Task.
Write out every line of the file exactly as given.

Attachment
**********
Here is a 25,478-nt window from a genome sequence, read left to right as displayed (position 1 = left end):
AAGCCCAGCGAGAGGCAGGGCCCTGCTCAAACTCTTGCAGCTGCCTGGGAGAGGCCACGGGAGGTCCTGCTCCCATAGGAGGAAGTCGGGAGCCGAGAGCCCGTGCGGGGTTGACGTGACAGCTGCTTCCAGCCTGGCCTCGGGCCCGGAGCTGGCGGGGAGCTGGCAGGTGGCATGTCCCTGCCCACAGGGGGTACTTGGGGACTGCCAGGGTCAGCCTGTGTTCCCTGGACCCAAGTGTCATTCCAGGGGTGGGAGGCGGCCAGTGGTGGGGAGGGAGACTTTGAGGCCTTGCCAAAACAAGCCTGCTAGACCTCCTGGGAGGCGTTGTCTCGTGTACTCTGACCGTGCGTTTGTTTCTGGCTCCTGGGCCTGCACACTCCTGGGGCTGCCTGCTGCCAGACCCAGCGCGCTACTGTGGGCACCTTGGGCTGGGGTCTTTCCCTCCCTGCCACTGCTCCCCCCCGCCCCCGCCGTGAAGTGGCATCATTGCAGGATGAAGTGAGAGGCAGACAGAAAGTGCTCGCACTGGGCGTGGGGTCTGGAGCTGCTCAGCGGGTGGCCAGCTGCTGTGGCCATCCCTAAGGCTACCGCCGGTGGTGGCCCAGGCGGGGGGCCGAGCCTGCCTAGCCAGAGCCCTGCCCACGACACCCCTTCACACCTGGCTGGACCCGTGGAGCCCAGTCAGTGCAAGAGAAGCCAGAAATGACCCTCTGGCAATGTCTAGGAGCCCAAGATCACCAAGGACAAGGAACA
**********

Here is a 25,478-nt window from a genome sequence, read left to right as displayed (position 1 = left end):
AAGCCCAGCGAGAGGCAGGGCCCTGCTCAAACTCTTGCAGCTGCCTGGGAGAGGCCACGGGAGGTCCTGCTCCCATAGGAGGAAGTCGGGAGCCGAGAGCCCGTGCGGGGTTGACGTGACAGCTGCTTCCAGCCTGGCCTCGGGCCCGGAGCTGGCGGGGAGCTGGCAGGTGGCATGTCCCTGCCCACAGGGGGTACTTGGGGACTGCCAGGGTCAGCCTGTGTTCCCTGGACCCAAGTGTCATTCCAGGGGTGGGAGGCGGCCAGTGGTGGGGAGGGAGACTTTGAGGCCTTGCCAAAACAAGCCTGCTAGACCTCCTGGGAGGCGTTGTCTCGTGTACTCTGACCGTGCGTTTGTTTCTGGCTCCTGGGCCTGCACACTCCTGGGGCTGCCTGCTGCCAGACCCAGCGCGCTACTGTGGGCACCTTGGGCTGGGGTCTTTCCCTCCCTGCCACTGCTCCCCCCCGCCCCCGCCGTGAAGTGGCATCATTGCAGGATGAAGTGAGAGGCAGACAGAAAGTGCTCGCACTGGGCGTGGGGTCTGGAGCTGCTCAGCGGGTGGCCAGCTGCTGTGGCCATCCCTAAGGCTACCGCCGGTGGTGGCCCAGGCGGGGGGCCGAGCCTGCCTAGCCAGAGCCCTGCCCACGACACCCCTTCACACCTGGCTGGACCCGTGGAGCCCAGTCAGTGCAAGAGAAGCCAGAAATGACCCTCTGGCAATGTCTAGGAGCCCAAGATCACCAAGGACAAGGAACA